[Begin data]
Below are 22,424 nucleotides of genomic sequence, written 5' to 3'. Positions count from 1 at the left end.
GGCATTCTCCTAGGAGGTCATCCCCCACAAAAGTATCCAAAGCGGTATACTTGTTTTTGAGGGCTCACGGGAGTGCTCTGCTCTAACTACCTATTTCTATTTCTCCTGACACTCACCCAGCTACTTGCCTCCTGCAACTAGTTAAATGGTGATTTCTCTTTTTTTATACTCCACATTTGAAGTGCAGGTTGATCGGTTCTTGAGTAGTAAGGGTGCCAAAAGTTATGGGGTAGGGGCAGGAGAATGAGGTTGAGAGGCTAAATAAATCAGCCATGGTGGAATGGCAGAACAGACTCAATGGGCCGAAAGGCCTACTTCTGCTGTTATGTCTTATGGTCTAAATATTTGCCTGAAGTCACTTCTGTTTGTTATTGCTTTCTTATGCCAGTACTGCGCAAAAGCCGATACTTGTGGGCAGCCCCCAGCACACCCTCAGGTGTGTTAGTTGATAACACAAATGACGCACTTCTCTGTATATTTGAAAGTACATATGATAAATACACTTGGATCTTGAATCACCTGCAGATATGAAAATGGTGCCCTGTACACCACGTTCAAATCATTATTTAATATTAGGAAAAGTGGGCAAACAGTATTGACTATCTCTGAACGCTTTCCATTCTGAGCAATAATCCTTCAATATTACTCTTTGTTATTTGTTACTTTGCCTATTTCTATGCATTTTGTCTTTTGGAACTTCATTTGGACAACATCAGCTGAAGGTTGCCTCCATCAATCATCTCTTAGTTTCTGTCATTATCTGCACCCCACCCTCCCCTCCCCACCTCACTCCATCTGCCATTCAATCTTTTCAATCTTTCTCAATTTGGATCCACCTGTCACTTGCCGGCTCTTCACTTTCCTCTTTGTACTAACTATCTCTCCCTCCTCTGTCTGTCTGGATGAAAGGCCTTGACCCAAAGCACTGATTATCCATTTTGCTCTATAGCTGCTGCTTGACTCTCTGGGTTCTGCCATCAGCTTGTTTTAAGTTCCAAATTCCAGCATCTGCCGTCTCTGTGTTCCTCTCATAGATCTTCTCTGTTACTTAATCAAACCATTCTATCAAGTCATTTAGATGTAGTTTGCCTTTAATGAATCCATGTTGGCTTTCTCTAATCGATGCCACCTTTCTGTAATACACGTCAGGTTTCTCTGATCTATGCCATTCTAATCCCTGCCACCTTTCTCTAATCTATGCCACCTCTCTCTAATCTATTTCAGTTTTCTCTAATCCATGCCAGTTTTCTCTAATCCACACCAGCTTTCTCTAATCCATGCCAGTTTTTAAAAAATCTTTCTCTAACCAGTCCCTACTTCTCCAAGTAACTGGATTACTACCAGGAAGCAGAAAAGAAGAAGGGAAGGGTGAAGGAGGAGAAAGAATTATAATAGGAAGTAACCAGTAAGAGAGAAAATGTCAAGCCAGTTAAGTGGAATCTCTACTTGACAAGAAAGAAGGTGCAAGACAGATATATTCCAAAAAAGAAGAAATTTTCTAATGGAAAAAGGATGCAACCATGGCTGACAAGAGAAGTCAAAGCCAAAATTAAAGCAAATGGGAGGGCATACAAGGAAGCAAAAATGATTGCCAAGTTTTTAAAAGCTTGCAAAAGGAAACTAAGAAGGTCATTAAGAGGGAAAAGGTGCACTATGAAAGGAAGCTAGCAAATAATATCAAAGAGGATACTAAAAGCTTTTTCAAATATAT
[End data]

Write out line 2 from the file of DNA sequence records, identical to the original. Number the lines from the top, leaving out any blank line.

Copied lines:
GGCATTCTCCTAGGAGGTCATCCCCCACAAAAGTATCCAAAGCGGTATACTTGTTTTTGAGGGCTCACGGGAGTGCTCTGCTCTAACTACCTATTTCTATTTCTCCTGACACTCACCCAGCTACTTGCCTCCTGCAACTAGTTAAATGGTGATTTCTCTTTTTTTATACTCCACATTTGAAGTGCAGGTTGATCGGTTCTTGAGTAGTAAGGGTGCCAAAAGTTATGGGGTAGGGGCAGGAGAATGAGGTTGAGAGGCTAAATAAATCAGCCATGGTGGAATGGCAGAACAGACTCAATGGGCCGAAAGGCCTACTTCTGCTGTTATGTCTTATGGTCTAAATATTTGCCTGAAGTCACTTCTGTTTGTTATTGCTTTCTTATGCCAGTACTGCGCAAAAGCCGATACTTGTGGGCAGCCCCCAGCACACCCTCAGGTGTGTTAGTTGATAACACAAATGACGCACTTCTCTGTATATTTGAAAGTACATATGATAAATACACTTGGATCTTGAATCACCTGCAGATATGAAAATGGTGCCCTGTACACCACGTTCAAATCATTATTTAATATTAGGAAAAGTGGGCAAACAGTATTGACTATCTCTGAACGCTTTCCATTCTGAGCAATAATCCTTCAATATTACTCTTTGTTATTTGTTACTTTGCCTATTTCTATGCATTTTGTCTTTTGGAACTTCATTTGGACAACATCAGCTGAAGGTTGCCTCCATCAATCATCTCTTAGTTTCTGTCATTATCTGCACCCCACCCTCCCCTCCCCACCTCACTCCATCTGCCATTCAATCTTTTCAATCTTTCTCAATTTGGATCCACCTGTCACTTGCCGGCTCTTCACTTTCCTCTTTGTACTAACTATCTCTCCCTCCTCTGTCTGTCTGGATGAAAGGCCTTGACCCAAAGCACTGATTATCCATTTTGCTCTATAGCTGCTGCTTGACTCTCTGGGTTCTGCCATCAGCTTGTTTTAAGTTCCAAATTCCAGCATCTGCCGTCTCTGTGTTCCTCTCATAGATCTTCTCTGTTACTTAATCAAACCATTCTATCAAGTCATTTAGATGTAGTTTGCCTTTAATGAATCCATGTTGGCTTTCTCTAATCGATGCCACCTTTCTGTAATACACGTCAGGTTTCTCTGATCTATGCCATTCTAATCCCTGCCACCTTTCTCTAATCTATGCCACCTCTCTCTAATCTATTTCAGTTTTCTCTAATCCATGCCAGTTTTCTCTAATCCACACCAGCTTTCTCTAATCCATGCCAGTTTTTAAAAAATCTTTCTCTAACCAGTCCCTACTTCTCCAAGTAACTGGATTACTACCAGGAAGCAGAAAAGAAGAAGGGAAGGGTGAAGGAGGAGAAAGAATTATAATAGGAAGTAACCAGTAAGAGAGAAAATGTCAAGCCAGTTAAGTGGAATCTCTACTTGACAAGAAAGAAGGTGCAAGACAGATATATTCCAAAAAAGAAGAAATTTTCTAATGGAAAAAGGATGCAACCATGGCTGACAAGAGAAGTCAAAGCCAAAATTAAAGCAAATGGGAGGGCATACAAGGAAGCAAAAATGATTGCCAAGTTTTTAAAAGCTTGCAAAAGGAAACTAAGAAGGTCATTAAGAGGGAAAAGGTGCACTATGAAAGGAAGCTAGCAAATAATATCAAAGAGGATACTAAAAGCTTTTTCAAATATAT